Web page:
Review: Umberto – Alienation

Frightening music seems to be all the rage right now and, no, I don’t mean Coldplay’s current stadium tour. I’m talking about music that comes straight out of horror movies, or else music that sounds like it comes straight out of horror movies. Recently, the self-described “Horror Master” John Carpenter appears to have abandoned movie directing altogether in favour of making music that resembles a film score without a film. Every month sees the latest batch of vinyl-pressed reissues of cult horror soundtracks such as Candyman, Cannibal Holocaust, Phantasm, Zombie Flesh Eaters, Friday The 13th Part 3 and Ghostbusters 2. Plus, venues across the world host events where ensembles or composers provide live soundtracks to screening of classic horror flicks.

Kansas City’s Matt Hill, who records as Umberto, has actually done that himself in the past, having live-scored The Texas Chainsaw Massacre in collaboration with fellow horror buff Antoni Maiovvi. Hill also pioneered the idea of a film score without an accompanying film long before Carpenter realised he didn’t necessarily need visuals to accompany his music on 2015’s solo album Lost Themes. By that time, Umberto had already released several imaginary soundtracks influenced by Carpenter’s old scores as well as other horror-master composers such as the Italians Fabio Frizzi and Claudio Simonetti.

Such are his skills at recreating the atmospheric techniques of his spooky idols, some of Umberto’s early output risked being little more than tender pastiche. However, Hill does seem determined to subtly and gradually stretch himself out of this comfort zone with each new release and, while his music remains essentially rooted in the blueprint set by 70s and 80s horror scores, his music does keep evolving and moving forward. It comes as little shock, then, that Hill has further expanded his palette on Alienation with a range of extra dyes, not all of them pitch black or blood red.

There are a few points at which Umberto’s latest record appears to be an exercise in restraint. Indeed, on its opening title track Hill holds himself back in order to explore ambient paths. Despite its menacing minor chords and dusty crackles, ‘Alienation’ has a decidedly chilled-out New Age feel that might suit the ambience of a joss-stock emporium as much as any scene from a video nasty. Elsewhere, ‘Elimination’ is the twinkliest thing Umberto has ever recorded, so much so that you’d be forgiven for believing it was created by some Icelandic electronica artist signed to Fat Cat Records or mistaking it for a long-lost Notwist instrumental from the Neon Golden era. Similarly, the mournful-yet-consoling piano notes and soft background drones of ‘Lost Night’ could form an appropriate intro to one of Sigur Rós’s glacial epics.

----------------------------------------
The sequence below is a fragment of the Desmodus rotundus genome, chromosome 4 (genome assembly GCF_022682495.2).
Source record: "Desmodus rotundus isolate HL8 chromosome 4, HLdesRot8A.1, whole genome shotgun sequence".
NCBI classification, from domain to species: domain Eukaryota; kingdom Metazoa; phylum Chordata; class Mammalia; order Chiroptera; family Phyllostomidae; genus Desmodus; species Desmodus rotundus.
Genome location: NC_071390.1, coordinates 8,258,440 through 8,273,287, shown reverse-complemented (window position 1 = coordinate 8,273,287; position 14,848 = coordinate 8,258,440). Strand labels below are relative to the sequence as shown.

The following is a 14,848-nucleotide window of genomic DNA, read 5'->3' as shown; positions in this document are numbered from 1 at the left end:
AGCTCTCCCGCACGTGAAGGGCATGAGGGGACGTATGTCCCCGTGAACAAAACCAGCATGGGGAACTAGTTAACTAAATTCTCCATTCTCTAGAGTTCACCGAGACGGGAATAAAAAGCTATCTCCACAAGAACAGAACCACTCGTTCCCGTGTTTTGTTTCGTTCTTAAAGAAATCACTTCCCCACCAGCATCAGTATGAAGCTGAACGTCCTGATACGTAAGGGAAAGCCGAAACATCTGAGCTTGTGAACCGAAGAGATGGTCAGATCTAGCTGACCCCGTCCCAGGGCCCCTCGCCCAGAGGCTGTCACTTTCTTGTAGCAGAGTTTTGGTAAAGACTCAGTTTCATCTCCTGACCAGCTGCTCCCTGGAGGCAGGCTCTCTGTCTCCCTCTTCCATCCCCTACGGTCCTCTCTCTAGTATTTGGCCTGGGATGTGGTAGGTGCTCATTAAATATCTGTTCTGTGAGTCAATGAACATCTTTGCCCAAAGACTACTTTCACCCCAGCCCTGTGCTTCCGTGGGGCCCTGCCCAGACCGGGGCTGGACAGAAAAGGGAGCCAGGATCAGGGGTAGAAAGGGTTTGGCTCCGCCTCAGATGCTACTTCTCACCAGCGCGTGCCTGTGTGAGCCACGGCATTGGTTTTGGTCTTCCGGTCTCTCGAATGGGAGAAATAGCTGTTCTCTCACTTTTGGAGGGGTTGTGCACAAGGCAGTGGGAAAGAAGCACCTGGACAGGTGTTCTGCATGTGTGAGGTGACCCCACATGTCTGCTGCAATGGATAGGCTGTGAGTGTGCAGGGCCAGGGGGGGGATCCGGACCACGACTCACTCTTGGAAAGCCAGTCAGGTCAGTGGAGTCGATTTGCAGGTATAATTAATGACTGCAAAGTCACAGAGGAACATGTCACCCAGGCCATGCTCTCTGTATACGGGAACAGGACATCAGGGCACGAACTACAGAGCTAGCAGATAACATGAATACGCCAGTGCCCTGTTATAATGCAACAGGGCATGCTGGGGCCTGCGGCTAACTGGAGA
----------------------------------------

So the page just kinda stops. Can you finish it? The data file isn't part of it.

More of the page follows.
In contrast to these exercises in mellow minimalism, at other times Hill strives to make Umberto slightly bigger and brasher. The seven-minute ‘Drifters’, for example, starts off like a lo-fi take on Carpenterean atmospherics with its scrunched-up beats and slowly pulsating synth throbs but by the time its vocals appear, chanting away like Satanic monks, the track begins to flirt with industrially-tinged EDM. Poppier still is ‘White Light’, which includes more comfortingly blissful lady vocals. It is at heart a DIY pop song, wrapped up in a mellow trip-hop blanket, with one eye on Major Lazor and the other on a Russian orthodox choir.

If that all sounds a tad too cosy and amiable, Alienation still has its fair share of sinister spookiness. A case in point is ‘Black Sea’, which couples baritone male vocals to Umberto’s signature spine-tingling moods to evoke an exotic sacrificial ceremony from the kind of sadistic Orientalist gorefest in which Indiana Jones doesn’t turn up at the last minute to save anybody’s life. Or at least if the film’s hero does manage to gatecrash the evil ritual then it’s only to have his brain speared through the eyeball by the high priest’s bearded henchman. ‘Awakenings’, too, wallows in creepy organ tones, even if it becomes more fist-pumpingly triumphant as it unwinds. Perhaps this imaginary movie’s protagonist does save the day after all.

Written by JR Moores

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